Migrant caravan arrives in Mexico City as Trump vows to strengthen US border security

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A large group of Central American refugees and migrants in the caravan which is travelling through Mexico towards the US in the hopes of seeking asylum has arrived in Mexico City.

More than 1,000 Central Americans, many who are fleeing gang violence and financial hardship in their home countries, took temporary shelter at a sports stadium where the city’s government had set up medical aid and food kitchens on Sunday.

Ahead of the US midterm elections on Tuesday, Donald Trump has repeatedly warned about the advance of the caravan and ordered thousands of troops to the Mexican border.

It is unclear which part of the US border the caravan will eventually aim for, or how many may splinter off to reach the US on their own.

Shape Created with Sketch. Honduran migrant caravan heads to the US

Shape Created with Sketch. Honduran migrant caravan heads to the US

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The caravan heads towards the US as they leave Arriaga in southern Mexico AFP/Getty

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Honduran migrants rest in a basketball pitch in San Pedro Tapanatepec, southern Mexico AFP/Getty

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The caravan heads towards the US as they leave Arriaga in southern Mexico AFP/Getty

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A truck carrying migrants departs from Mapastepec, Mexico EPA

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The caravan heads through Mapastepec, Mexico AFP/Getty

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Migrants cross the Suchiate River in Tecun Uma, Guatemala EPA

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Migrants rest in Mapastepec, Mexico AFP/Getty

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Migrants strike the border fence between Tecun Uman, Guatemala and Hidalgo, Mexico AFP/Getty

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Guatemalan soldiers stand guard at the Guatemala-Mexico border as the Caravan arrives EPA

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Migrants bathe in a river in Pijijapan AP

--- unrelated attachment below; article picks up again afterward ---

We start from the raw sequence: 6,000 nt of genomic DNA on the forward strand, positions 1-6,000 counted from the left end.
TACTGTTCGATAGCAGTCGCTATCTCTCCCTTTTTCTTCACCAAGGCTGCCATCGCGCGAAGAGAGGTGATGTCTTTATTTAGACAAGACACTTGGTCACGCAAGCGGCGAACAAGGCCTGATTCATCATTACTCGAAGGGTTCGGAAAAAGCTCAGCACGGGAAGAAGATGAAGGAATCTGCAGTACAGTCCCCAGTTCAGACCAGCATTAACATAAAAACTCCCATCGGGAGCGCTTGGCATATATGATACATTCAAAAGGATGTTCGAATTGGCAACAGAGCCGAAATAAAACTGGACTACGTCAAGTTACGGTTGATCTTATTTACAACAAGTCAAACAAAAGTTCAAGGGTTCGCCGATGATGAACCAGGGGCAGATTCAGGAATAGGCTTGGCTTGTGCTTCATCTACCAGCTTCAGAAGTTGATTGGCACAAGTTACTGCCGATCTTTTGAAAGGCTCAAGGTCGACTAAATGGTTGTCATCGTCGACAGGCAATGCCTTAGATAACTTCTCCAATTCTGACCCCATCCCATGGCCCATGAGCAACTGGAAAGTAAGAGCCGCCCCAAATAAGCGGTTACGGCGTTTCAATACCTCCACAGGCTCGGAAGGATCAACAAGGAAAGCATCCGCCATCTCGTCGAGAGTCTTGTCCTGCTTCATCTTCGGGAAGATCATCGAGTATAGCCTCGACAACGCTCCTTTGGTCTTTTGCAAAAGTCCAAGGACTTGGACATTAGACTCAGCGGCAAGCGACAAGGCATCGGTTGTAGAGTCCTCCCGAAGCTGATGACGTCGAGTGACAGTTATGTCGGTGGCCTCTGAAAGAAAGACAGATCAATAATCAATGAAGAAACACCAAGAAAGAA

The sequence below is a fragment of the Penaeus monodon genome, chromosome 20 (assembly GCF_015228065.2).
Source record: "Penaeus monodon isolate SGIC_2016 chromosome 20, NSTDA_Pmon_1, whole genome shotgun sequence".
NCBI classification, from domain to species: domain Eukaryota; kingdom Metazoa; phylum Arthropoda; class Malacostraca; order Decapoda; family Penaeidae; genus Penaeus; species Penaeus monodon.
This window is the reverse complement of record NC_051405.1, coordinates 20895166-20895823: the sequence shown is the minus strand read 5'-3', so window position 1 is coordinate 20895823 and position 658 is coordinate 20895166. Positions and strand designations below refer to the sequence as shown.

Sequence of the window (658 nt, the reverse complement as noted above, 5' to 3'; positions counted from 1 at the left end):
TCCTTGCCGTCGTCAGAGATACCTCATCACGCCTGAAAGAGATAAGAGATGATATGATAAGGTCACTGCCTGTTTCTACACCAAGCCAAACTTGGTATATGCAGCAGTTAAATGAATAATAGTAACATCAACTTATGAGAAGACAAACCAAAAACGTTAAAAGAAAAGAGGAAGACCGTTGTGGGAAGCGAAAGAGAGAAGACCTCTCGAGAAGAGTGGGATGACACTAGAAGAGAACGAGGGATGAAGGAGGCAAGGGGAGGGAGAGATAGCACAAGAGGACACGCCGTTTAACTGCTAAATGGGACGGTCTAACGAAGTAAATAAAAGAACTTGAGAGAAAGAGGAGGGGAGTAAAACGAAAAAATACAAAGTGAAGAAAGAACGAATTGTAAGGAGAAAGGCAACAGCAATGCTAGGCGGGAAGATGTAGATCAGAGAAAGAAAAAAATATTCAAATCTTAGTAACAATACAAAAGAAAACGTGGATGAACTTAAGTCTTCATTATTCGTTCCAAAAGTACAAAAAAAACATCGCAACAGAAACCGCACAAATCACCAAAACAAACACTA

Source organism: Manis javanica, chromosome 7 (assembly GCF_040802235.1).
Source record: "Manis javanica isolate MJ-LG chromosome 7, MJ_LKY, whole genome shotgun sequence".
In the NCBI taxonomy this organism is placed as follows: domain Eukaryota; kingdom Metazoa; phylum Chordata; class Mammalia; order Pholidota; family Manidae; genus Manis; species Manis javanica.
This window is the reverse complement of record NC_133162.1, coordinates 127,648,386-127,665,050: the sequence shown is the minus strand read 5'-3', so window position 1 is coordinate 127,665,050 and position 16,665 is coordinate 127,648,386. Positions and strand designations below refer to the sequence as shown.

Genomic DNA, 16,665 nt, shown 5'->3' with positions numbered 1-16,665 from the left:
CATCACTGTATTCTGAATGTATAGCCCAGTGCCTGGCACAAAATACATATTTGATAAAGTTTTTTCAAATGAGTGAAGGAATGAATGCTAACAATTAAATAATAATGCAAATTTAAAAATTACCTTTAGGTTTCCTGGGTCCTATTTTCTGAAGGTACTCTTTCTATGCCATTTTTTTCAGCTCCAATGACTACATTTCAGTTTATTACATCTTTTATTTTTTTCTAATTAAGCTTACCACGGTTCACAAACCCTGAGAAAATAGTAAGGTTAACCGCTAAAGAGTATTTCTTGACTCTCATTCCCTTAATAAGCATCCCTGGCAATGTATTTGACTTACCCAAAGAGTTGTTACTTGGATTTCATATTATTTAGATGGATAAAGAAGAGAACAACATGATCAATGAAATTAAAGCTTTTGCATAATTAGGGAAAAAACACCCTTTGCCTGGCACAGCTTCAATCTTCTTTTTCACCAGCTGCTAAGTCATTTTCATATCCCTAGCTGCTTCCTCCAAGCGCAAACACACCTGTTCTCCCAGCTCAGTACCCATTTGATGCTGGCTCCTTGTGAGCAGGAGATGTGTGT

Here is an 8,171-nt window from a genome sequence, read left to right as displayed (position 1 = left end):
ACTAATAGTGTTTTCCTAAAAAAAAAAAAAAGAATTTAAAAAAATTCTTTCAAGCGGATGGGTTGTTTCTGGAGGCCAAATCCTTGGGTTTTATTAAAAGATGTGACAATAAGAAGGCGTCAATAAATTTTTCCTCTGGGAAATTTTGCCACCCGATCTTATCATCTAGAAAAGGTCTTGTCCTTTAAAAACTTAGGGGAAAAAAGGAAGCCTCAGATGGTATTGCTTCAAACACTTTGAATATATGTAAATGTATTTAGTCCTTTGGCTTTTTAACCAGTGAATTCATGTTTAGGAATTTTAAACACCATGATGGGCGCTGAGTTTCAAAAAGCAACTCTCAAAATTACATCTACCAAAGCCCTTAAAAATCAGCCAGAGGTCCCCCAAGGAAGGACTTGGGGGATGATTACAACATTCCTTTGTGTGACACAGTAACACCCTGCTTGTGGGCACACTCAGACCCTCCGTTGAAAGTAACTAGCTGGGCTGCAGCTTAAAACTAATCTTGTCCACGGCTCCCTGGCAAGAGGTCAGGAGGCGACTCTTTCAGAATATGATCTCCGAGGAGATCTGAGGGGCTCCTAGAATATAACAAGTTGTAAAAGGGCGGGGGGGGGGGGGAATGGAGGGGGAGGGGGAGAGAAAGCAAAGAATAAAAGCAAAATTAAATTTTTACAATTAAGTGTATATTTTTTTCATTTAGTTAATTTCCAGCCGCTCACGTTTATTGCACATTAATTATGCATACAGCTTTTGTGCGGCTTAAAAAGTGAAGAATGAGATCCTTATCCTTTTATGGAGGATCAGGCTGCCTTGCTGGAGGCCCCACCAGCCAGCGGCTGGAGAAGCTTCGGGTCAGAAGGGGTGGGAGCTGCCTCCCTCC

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Washing clothes in a river near Pijijiapan, Mexico AFP/Getty

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Walking in Mapastepec, Mexico EPA

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A truck carries migrants in Mapastepec, Mexico AFP/Getty

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The caravan passes through Mapastepec, Mexico AFP/Getty

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The main square of Pijijiapan, Mexico AFP/Getty

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Migrants walk on the road from Usumatlan to Guatemala City AFP/Getty

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Migrants hang on to the back of a truck in Mapastepec, Mexico AFP/Getty

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Migrant woman and child in Mapastepec, Mexico AFP/Getty

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A truck carries migrants in Mapastepec, Mexico AFP/Getty

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Migrants rest in Mapastepec, Mexico AFP/Getty

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The caravan heads towards the US as they leave Arriaga in southern Mexico AFP/Getty

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Honduran migrants rest in a basketball pitch in San Pedro Tapanatepec, southern Mexico AFP/Getty

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The caravan heads towards the US as they leave Arriaga in southern Mexico AFP/Getty